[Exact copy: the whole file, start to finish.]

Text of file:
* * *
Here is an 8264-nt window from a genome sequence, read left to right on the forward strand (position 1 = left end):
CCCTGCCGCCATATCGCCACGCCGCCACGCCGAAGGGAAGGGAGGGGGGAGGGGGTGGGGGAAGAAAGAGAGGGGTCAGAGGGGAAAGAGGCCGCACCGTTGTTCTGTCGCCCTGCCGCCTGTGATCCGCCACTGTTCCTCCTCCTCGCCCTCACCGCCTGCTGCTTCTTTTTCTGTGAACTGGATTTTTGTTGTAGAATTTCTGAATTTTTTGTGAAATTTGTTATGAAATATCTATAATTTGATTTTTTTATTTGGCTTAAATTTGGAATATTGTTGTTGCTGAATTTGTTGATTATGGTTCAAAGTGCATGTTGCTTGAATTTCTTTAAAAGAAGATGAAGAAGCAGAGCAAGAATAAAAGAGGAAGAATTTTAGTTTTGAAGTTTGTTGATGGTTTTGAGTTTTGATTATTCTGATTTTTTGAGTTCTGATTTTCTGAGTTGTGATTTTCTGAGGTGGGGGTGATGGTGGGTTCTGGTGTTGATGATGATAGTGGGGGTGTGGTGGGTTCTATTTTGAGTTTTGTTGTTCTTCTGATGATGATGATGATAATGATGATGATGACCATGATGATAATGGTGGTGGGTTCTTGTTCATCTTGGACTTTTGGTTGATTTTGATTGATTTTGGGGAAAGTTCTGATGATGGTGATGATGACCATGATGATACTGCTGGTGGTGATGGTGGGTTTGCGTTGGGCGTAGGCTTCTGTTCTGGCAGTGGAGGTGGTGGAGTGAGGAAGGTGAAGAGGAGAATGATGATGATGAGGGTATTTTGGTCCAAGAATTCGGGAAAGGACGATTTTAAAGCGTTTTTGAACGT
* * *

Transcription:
Here is an 8264-nt window from a genome sequence, read left to right on the forward strand (position 1 = left end):
CCCTGCCGCCATATCGCCACGCCGCCACGCCGAAGGGAAGGGAGGGGGGAGGGGGTGGGGGAAGAAAGAGAGGGGTCAGAGGGGAAAGAGGCCGCACCGTTGTTCTGTCGCCCTGCCGCCTGTGATCCGCCACTGTTCCTCCTCCTCGCCCTCACCGCCTGCTGCTTCTTTTTCTGTGAACTGGATTTTTGTTGTAGAATTTCTGAATTTTTTGTGAAATTTGTTATGAAATATCTATAATTTGATTTTTTTATTTGGCTTAAATTTGGAATATTGTTGTTGCTGAATTTGTTGATTATGGTTCAAAGTGCATGTTGCTTGAATTTCTTTAAAAGAAGATGAAGAAGCAGAGCAAGAATAAAAGAGGAAGAATTTTAGTTTTGAAGTTTGTTGATGGTTTTGAGTTTTGATTATTCTGATTTTTTGAGTTCTGATTTTCTGAGTTGTGATTTTCTGAGGTGGGGGTGATGGTGGGTTCTGGTGTTGATGATGATAGTGGGGGTGTGGTGGGTTCTATTTTGAGTTTTGTTGTTCTTCTGATGATGATGATGATAATGATGATGATGACCATGATGATAATGGTGGTGGGTTCTTGTTCATCTTGGACTTTTGGTTGATTTTGATTGATTTTGGGGAAAGTTCTGATGATGGTGATGATGACCATGATGATACTGCTGGTGGTGATGGTGGGTTTGCGTTGGGCGTAGGCTTCTGTTCTGGCAGTGGAGGTGGTGGAGTGAGGAAGGTGAAGAGGAGAATGATGATGATGAGGGTATTTTGGTCCAAGAATTCGGGAAAGGACGATTTTAAAGCGTTTTTGAACGT